The True Meaning of the Thanksgiving Holiday 

The True Meaning of the Thanksgiving Holiday 

Friday’s Column: Brent’s Biblical Bytes

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Brent Pollard

Hopefully, those within the United States enjoyed a safe and joyous Thanksgiving holiday yesterday. Thanksgiving is one of those holidays that has come under attack by secular humanist forces in recent years. Worse than merely shifting the focus to turkey and American football, some people are trying to attack the holiday based on injustices perpetrated against the American Indian population over a century ago. While true that the “Thanksgiving feast” in seventeenth-century Plymouth serves as a romantic backdrop to our current holiday, we should not forget that days of giving thanks is not limited to one group or one time.  

 

Many countries observe some Thanksgiving holiday today. These observances are typically about the giving of thanks for the bounty of the harvest. They may reflect a pagan rather than Christian influence. However, to single out the United States’ practice as a matter of perpetuating injustice is a move by those seeking to erase American history with its Judeo-Christian values. The removal of said Judeo-Christian values are necessary to create the secular humanistic state esteemed by the disciples of Karl Marx. It is not an exaggeration to say we are in the midst of a great cultural war here within the United States. The winner of this cultural war will determine whether the United States continues to be free or becomes despotic. I realize that may sound like hyperbole on my part. Still, the Founding Fathers were clear in emphasizing that only religious people could maintain the liberties enshrined within the Constitution.  

Thus, we find the American Thanksgiving holiday’s actual genesis in 1789, the year of the United States Constitution’s ratification. President George Washington wrote that Congress had tasked him to declare a day of Thanksgiving. The purpose of this day was to thank God for blessing the newly-formed United States with peace and prosperity. A cursory examination of all of the Presidential Thanksgiving Proclamations demonstrates the common theme of acknowledging and thanking Providence. Many Presidents likewise include an exhortation to remember the less fortunate and spend the day in service to others. President John Adams approached it differently. He asked people to fast on Thanksgiving and include with their prayers those of penitence, acknowledging national sins. How novel!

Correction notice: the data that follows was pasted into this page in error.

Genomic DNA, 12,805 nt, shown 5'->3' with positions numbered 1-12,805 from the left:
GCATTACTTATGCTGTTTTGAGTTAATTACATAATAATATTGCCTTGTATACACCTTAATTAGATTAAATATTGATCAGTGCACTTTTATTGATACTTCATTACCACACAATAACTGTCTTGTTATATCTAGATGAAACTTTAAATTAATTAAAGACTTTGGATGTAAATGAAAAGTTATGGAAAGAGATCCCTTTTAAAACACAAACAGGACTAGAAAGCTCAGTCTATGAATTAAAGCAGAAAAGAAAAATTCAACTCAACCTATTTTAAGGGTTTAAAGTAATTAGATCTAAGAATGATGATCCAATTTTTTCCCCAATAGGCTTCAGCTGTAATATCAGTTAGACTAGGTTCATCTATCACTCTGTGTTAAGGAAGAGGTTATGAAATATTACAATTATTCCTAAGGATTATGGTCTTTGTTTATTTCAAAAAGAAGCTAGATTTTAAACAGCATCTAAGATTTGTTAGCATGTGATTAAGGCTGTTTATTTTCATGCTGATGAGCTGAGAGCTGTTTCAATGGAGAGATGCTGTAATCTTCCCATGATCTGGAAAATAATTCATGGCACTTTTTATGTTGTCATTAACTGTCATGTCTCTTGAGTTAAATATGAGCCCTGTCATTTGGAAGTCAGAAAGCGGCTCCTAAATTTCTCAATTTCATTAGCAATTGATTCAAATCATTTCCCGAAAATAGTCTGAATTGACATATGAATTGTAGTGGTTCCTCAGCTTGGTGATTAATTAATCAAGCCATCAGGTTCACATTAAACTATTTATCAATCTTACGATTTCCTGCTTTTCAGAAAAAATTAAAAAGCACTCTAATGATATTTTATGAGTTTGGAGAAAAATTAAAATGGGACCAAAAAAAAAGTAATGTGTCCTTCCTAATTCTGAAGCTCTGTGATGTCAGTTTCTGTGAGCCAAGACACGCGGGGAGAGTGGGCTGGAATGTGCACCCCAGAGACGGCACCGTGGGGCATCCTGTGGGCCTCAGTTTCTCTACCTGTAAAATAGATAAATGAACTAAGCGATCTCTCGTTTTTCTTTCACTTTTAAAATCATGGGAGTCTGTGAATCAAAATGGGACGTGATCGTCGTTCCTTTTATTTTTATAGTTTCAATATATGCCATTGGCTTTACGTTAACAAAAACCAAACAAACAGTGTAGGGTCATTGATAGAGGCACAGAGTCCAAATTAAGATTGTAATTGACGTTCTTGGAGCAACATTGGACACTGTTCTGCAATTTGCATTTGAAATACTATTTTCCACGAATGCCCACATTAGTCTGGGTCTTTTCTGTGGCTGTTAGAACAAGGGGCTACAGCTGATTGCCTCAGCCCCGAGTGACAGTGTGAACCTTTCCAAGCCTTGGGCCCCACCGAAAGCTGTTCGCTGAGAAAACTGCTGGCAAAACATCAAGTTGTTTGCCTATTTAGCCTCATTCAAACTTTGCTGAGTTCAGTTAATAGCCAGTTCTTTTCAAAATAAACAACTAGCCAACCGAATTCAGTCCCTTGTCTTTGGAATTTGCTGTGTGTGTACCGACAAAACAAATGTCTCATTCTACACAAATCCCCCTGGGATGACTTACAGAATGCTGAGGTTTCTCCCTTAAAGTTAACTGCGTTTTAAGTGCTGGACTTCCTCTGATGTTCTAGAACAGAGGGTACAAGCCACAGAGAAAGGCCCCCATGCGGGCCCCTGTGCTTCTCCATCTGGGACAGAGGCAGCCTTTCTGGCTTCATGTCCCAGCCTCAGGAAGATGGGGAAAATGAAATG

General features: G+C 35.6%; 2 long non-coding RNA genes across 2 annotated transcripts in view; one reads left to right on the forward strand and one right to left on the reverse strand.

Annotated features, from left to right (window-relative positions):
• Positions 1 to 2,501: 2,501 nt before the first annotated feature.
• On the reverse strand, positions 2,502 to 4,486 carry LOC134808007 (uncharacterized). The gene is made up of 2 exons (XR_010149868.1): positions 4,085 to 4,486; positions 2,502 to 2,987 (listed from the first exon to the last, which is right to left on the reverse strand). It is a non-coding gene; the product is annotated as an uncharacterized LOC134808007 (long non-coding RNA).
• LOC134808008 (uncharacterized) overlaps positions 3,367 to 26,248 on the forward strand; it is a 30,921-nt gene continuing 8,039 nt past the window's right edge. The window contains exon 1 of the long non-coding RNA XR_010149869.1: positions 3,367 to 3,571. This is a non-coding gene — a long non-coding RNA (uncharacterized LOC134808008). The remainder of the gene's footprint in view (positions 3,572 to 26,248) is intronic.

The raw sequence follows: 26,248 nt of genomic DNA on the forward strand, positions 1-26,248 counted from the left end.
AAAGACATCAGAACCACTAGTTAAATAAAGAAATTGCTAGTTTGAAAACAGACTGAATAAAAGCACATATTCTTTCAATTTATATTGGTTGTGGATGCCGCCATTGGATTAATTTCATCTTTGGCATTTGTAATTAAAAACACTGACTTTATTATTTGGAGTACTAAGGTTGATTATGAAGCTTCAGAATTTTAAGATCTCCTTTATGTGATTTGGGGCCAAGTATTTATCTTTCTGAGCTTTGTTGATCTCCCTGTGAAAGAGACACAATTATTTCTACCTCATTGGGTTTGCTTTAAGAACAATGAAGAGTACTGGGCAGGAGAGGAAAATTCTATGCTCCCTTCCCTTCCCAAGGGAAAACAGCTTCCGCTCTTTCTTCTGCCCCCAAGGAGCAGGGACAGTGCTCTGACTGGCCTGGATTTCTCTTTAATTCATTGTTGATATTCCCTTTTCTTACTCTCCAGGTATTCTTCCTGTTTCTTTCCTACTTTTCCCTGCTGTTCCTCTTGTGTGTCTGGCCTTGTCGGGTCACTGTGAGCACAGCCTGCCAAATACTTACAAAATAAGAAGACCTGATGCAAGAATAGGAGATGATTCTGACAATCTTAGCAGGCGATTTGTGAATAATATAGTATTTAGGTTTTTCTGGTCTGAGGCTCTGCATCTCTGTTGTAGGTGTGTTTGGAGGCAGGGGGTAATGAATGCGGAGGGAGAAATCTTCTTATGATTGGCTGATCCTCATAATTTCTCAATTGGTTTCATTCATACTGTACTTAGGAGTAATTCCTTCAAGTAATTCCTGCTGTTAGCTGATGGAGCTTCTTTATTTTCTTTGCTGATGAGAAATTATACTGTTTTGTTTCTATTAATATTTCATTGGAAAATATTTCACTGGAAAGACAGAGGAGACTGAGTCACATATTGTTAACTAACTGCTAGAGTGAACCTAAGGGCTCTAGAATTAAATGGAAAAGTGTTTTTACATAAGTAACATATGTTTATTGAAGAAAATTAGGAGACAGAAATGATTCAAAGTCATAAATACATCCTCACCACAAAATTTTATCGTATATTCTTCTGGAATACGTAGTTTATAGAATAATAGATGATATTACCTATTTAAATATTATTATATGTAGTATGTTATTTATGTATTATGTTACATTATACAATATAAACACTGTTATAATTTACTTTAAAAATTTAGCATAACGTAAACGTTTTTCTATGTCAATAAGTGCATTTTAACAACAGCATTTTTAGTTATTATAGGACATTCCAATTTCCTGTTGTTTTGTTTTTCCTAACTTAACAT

Thomas Jefferson balked at the idea of making Thanksgiving Proclamations. He thought it smacked too much of enjoining the populace to some State religion. I believe Jefferson was mistaken, but it should help you understand that this holiday has been one long conceived as religious in tone. After Jefferson’s successor, Madison, the practice of the President giving a Thanksgiving Proclamation fell by the wayside until the Civil War. At the behest of Secretary Seward and a private citizen, Sara Josepha Hale, Lincoln reinstated the practice of issuing Thanksgiving Proclamations. Essentially, Lincoln helped make Thanksgiving an annual observance. It would not be until 1941, though, that the federal government made Thanksgiving an official holiday. Except for President Garfield, who died from an assassin’s bullet, every President since Lincoln has issued a Thanksgiving Proclamation, regardless of party affiliation.   

The beloved Norman Rockwell contributed to the iconic depiction of Thanksgiving with his painting “The Freedom from Want” in 1943. (It was a part of Rockwell’s “Four Freedoms” series.) A patriarch and matriarch stand at the head of the table around which the family has gathered. The matriarch has prepared a sumptuous turkey feast. Delight fills the faces of all assembled. For me, however, the best Rockwell depiction of Thanksgiving was the last Thanksgiving cover he would paint for The Saturday Evening Post in 1951. He entitled that painting “Saying Grace.” A “grandmother” and a little boy sits in a restaurant. Their heads are bowed in prayer as others look on. The looks given by their tablemates seem to show amusement or curiosity. (Frankly, they seem to be reacting as if it were the first time they have seen this behavior.) Within those brush strokes, Rockwell has, to me, captured the true meaning of Thanksgiving. Amid the rush of a secular world, we pause, giving our thanks to God for even the simple meal. It matters not if others are willing likewise to thank God.  

 

I fully expect that should God allow time to continue that we will see an assault on the Thanksgiving holiday of 2021 since that would mark 400 years after Plymouth. Again, secular humanists want to take God from the picture. They wish to define the holiday as an observance in which we celebrate the rape and plunder of indigenous peoples by calling their seized property our possession. Yet, such critics demonstrate ignorance also of that original Plymouth feast. Thanksgiving is not about what we have. Thanksgiving is about acknowledging our Benefactor. It is a day for our nation to pause and admit that we would not be here without the Providence of God. And, as we count our blessings, we are motivated to show mercy to our neighbor as God has shown mercy to us.